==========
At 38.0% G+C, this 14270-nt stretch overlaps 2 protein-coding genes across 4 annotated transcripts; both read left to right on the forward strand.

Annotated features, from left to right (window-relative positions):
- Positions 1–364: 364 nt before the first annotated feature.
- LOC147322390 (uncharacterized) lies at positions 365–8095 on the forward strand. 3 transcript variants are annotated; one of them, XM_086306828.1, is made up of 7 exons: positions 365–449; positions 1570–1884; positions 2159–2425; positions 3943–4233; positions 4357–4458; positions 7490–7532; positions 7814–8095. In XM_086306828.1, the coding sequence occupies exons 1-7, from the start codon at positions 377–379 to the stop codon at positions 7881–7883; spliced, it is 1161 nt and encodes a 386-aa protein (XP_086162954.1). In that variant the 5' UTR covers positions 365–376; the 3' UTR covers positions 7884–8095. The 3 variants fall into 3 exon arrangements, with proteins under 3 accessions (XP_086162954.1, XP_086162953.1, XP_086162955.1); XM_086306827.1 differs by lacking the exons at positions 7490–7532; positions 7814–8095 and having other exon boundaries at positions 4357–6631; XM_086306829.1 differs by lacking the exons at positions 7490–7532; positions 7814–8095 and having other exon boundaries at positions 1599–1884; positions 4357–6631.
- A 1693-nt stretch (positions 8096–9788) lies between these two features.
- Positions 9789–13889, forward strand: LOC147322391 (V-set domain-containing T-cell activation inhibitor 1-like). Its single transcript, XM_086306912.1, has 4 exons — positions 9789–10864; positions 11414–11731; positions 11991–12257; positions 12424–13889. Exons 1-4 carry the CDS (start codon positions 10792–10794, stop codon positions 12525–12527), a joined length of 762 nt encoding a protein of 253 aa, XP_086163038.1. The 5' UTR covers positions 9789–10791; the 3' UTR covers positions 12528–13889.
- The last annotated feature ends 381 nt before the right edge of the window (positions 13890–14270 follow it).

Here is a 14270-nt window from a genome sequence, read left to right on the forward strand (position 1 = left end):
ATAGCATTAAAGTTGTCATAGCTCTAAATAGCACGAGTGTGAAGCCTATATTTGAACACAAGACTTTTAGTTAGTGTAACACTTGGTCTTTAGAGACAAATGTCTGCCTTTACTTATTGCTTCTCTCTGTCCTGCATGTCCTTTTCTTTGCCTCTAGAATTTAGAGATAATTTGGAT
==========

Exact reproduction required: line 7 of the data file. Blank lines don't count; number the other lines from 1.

- The last annotated feature ends 381 nt before the right edge of the window (positions 13890–14270 follow it).